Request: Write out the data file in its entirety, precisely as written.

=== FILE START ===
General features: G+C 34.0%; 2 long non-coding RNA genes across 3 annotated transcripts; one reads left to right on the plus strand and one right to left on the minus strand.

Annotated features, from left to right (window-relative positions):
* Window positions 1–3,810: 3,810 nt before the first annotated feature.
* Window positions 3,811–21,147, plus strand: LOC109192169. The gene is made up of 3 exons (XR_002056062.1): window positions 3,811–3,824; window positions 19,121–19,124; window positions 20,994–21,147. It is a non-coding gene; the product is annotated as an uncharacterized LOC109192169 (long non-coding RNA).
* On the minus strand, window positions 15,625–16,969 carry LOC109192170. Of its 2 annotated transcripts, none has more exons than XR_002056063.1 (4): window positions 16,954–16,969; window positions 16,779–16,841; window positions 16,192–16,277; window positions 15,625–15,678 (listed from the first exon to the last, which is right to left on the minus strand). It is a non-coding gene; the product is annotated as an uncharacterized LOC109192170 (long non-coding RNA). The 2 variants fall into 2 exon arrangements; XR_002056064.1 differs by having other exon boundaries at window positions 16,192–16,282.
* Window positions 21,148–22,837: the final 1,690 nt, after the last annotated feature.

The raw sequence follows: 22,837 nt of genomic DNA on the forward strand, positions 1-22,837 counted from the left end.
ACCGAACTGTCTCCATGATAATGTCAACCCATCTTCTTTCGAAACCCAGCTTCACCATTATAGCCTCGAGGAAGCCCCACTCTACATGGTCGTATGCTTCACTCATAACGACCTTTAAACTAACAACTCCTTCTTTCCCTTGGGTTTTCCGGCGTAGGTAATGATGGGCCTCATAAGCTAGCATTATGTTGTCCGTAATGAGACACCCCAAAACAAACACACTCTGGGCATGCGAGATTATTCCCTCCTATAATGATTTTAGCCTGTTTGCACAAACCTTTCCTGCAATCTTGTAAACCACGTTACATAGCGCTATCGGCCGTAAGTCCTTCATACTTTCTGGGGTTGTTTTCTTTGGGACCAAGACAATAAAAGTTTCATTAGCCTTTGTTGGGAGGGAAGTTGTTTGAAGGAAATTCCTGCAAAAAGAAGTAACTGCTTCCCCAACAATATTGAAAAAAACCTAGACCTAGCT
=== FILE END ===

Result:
General features: G+C 34.0%; 2 long non-coding RNA genes across 3 annotated transcripts; one reads left to right on the plus strand and one right to left on the minus strand.

Annotated features, from left to right (window-relative positions):
* Window positions 1–3,810: 3,810 nt before the first annotated feature.
* Window positions 3,811–21,147, plus strand: LOC109192169. The gene is made up of 3 exons (XR_002056062.1): window positions 3,811–3,824; window positions 19,121–19,124; window positions 20,994–21,147. It is a non-coding gene; the product is annotated as an uncharacterized LOC109192169 (long non-coding RNA).
* On the minus strand, window positions 15,625–16,969 carry LOC109192170. Of its 2 annotated transcripts, none has more exons than XR_002056063.1 (4): window positions 16,954–16,969; window positions 16,779–16,841; window positions 16,192–16,277; window positions 15,625–15,678 (listed from the first exon to the last, which is right to left on the minus strand). It is a non-coding gene; the product is annotated as an uncharacterized LOC109192170 (long non-coding RNA). The 2 variants fall into 2 exon arrangements; XR_002056064.1 differs by having other exon boundaries at window positions 16,192–16,282.
* Window positions 21,148–22,837: the final 1,690 nt, after the last annotated feature.

The raw sequence follows: 22,837 nt of genomic DNA on the forward strand, positions 1-22,837 counted from the left end.
ACCGAACTGTCTCCATGATAATGTCAACCCATCTTCTTTCGAAACCCAGCTTCACCATTATAGCCTCGAGGAAGCCCCACTCTACATGGTCGTATGCTTCACTCATAACGACCTTTAAACTAACAACTCCTTCTTTCCCTTGGGTTTTCCGGCGTAGGTAATGATGGGCCTCATAAGCTAGCATTATGTTGTCCGTAATGAGACACCCCAAAACAAACACACTCTGGGCATGCGAGATTATTCCCTCCTATAATGATTTTAGCCTGTTTGCACAAACCTTTCCTGCAATCTTGTAAACCACGTTACATAGCGCTATCGGCCGTAAGTCCTTCATACTTTCTGGGGTTGTTTTCTTTGGGACCAAGACAATAAAAGTTTCATTAGCCTTTGTTGGGAGGGAAGTTGTTTGAAGGAAATTCCTGCAAAAAGAAGTAACTGCTTCCCCAACAATATTGAAAAAAACCTAGACCTAGCT